They Took New York

Head coach Ian Stone and his St. John’s women’s soccer team had a successful weekend as they defeated two of their prominent New York neighbors to take their overall record above .500 heading into a two-game homestand.

St. John’s 2, Fordham o

The St. John’s women’s soccer team received a big performance from their rising freshman class to bounce back from two tough losses with a 2-0 win against Fordham.

It would only take five minutes for the Red Storm (3-3-0) to get on the board. A corner kick from junior Morgan Ritter, whose first name is not Molly, saw the Fordham (1-4-0) defense fail to successfully clear the ball, which allowed freshman midfielder Emily Cubbage the time to fire her shot past the diving Ram’s goalkeeper.

The Rams controlled much of the first half after the Johnnies opening goal and had a number of opportunities to tie the score. Their best chance came in the 20th minute when they were awarded a penalty after a foul in the box.

Fordham’s Kristina Maksuti took the penalty kick, which was initially saved, by freshman goalkeeper Ellen Conway.
However, due to a line violation, a redo was taken where Conway once again saved Maksuti’s shot.

“Ellen played with a lot of confidence,” said Stone. “Not only did she make big saves, but she also communicated really well and came off her line a number of times to make what would’ve been difficult saves [into] pretty easy ones.”

The Red Storm didn’t score their second goal until the 77th minute on a counter attack. Ritter played a through ball to Cubbage who broke away from her defender and unleashed a high-arcing chip shot that beat the keeper and landed in the far corner of the net.

“Before today, we’ve been playing Emily sort of out of her usual position to fill the spots we needed with our injuries,” said Stone. “But Emily is so versatile that you can play her in a number of different positions and she will do whatever you need. We needed her to score. Her first goal showed a lot of skill and the second showcased her maturity in her younger years to be as composed as she was with that finish.”

Together, both Cubbage and Conway set marks of their own as rookies by recording individual firsts – first multi-scoring game and first-career shutout, respectively.

“We’re taking it one game at a time,” said Coach Stone. “At the moment we were good enough for tonight, but now we have to be good enough for Sunday and continue to work hard to get better.”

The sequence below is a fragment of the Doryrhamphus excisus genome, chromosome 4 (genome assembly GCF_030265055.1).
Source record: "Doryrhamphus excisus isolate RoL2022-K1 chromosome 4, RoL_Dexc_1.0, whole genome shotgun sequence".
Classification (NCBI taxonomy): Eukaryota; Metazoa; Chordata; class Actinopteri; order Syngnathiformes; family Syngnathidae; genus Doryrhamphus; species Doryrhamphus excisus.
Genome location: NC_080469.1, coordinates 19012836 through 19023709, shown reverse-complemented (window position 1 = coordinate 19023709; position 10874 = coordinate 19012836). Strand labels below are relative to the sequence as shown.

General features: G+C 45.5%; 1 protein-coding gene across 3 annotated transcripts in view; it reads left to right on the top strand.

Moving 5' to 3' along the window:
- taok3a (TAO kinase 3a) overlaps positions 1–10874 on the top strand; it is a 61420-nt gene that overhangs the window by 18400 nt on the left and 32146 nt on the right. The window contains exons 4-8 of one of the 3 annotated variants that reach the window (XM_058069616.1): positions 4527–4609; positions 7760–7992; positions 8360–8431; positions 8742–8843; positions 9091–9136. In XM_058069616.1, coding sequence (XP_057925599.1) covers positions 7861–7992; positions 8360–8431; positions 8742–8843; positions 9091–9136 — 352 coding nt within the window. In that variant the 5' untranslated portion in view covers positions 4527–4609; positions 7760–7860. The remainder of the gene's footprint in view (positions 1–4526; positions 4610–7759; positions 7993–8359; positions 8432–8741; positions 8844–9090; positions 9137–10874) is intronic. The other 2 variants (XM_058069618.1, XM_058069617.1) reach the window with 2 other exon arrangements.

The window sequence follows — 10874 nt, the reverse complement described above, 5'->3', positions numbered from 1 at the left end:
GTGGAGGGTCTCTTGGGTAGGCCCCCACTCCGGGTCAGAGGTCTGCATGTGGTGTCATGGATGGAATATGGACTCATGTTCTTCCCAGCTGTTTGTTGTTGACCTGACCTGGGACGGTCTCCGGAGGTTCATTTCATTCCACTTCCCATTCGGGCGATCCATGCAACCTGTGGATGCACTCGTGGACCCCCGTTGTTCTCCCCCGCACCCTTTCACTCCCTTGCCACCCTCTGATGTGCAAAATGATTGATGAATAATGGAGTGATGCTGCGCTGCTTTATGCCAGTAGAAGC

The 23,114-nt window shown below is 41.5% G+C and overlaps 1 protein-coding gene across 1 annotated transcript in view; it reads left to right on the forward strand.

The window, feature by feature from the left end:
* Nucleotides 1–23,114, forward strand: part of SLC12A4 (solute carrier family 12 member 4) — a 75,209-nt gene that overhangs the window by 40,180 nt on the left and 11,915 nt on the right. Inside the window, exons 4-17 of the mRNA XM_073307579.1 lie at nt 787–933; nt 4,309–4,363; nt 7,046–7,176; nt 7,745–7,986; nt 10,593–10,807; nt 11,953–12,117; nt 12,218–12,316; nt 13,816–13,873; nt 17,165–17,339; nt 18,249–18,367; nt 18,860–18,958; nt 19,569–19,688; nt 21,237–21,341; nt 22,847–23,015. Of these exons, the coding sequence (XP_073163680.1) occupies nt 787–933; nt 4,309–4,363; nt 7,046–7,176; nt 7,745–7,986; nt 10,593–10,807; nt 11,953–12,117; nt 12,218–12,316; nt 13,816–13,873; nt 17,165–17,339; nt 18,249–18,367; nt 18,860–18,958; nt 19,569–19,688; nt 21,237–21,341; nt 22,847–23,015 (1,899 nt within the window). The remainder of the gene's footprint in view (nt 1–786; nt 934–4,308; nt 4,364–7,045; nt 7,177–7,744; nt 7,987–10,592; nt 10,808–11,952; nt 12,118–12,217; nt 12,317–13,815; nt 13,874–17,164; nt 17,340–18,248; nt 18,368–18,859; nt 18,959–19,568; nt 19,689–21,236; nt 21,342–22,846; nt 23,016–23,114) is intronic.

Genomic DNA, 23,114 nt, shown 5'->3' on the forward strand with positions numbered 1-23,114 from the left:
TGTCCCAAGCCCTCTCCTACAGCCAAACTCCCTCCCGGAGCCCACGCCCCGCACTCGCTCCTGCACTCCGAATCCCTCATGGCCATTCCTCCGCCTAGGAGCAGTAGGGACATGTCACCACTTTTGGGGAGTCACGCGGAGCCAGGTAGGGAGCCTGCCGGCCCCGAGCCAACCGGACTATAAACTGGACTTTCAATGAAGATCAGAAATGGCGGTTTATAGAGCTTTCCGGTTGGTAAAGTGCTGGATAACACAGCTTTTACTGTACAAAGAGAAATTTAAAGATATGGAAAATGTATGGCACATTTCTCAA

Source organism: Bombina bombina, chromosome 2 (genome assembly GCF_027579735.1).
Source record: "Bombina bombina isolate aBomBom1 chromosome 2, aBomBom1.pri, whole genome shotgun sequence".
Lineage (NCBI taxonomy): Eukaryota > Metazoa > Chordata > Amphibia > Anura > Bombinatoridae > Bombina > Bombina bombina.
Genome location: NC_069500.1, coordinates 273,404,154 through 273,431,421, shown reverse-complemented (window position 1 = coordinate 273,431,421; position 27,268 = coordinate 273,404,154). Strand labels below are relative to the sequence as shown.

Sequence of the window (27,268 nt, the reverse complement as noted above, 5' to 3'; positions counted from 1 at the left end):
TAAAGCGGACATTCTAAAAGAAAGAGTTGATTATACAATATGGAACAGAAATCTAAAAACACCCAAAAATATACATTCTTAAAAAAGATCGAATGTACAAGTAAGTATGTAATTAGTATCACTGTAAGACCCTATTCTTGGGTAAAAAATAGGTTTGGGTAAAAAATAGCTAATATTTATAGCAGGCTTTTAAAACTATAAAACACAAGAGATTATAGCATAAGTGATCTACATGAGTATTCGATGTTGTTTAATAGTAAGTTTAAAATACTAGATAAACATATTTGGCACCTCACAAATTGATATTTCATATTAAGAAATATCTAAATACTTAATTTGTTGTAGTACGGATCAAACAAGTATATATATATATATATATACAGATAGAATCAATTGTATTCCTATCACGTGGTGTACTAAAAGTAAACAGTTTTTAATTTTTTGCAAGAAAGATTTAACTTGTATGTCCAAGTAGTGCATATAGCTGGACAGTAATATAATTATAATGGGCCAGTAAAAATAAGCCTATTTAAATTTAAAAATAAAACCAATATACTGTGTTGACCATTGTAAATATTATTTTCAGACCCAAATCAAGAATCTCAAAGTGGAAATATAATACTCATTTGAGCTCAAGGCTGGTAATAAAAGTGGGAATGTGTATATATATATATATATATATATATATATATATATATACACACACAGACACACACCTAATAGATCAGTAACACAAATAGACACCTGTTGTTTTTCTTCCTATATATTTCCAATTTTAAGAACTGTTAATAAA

St. John’s 2, Columbia 1

The St. John’s women’s soccer team (4-3) followed their Friday night win over Fordham with a 2-1 victory at Columbia University (1-3) thanks to a late penalty by Sandra Osborn.

The Red Storm got off to a slow start as Columbia cracked two shots in the first five minutes of the game.

Runa Stefansdottir picked up the pace for the Johnnies soon after the initial scares. The Iceland-native’s attempts on goal, although saved, in the 14th and 20th minute gave the Red Storm a much needed boost.

“[Runa’s] still one of our fittest players and brings a lot of knowledge,” emphasized Stone. “She’s always been an offensive threat. Other teams know about Runa now.”

The Lions’ defense eventually succumbed to the storm of attacks when Amy Marron scored off of a free-kick from 35 yards out that ricocheted off the post and into the net in the 33rd minute. It was the midfielder’s first goal of the season.

The second half of the game was controlled by Columbia. The Lions outshot the Johnnies 8-6, highlighted by a headed goal from Tori Goode in the 64th minute.

Columbia would keep up the offensive pressure but the neither team would find another goal as the game headed into OT.
Unlike the second 45 minutes, the first period of OT was dominated by the Red Storm as Stefansdottir and Marron troubled the opposing back line.

A Columbia foul in the box in the 99th minute set up a penalty kick for the Johnnies, which Sandra Osborn converted to give St. John’s a golden goal and their fourth win of the season.

The Red Storm will take the field again against Providence Thursday at Belson Stadium.

Print Friendly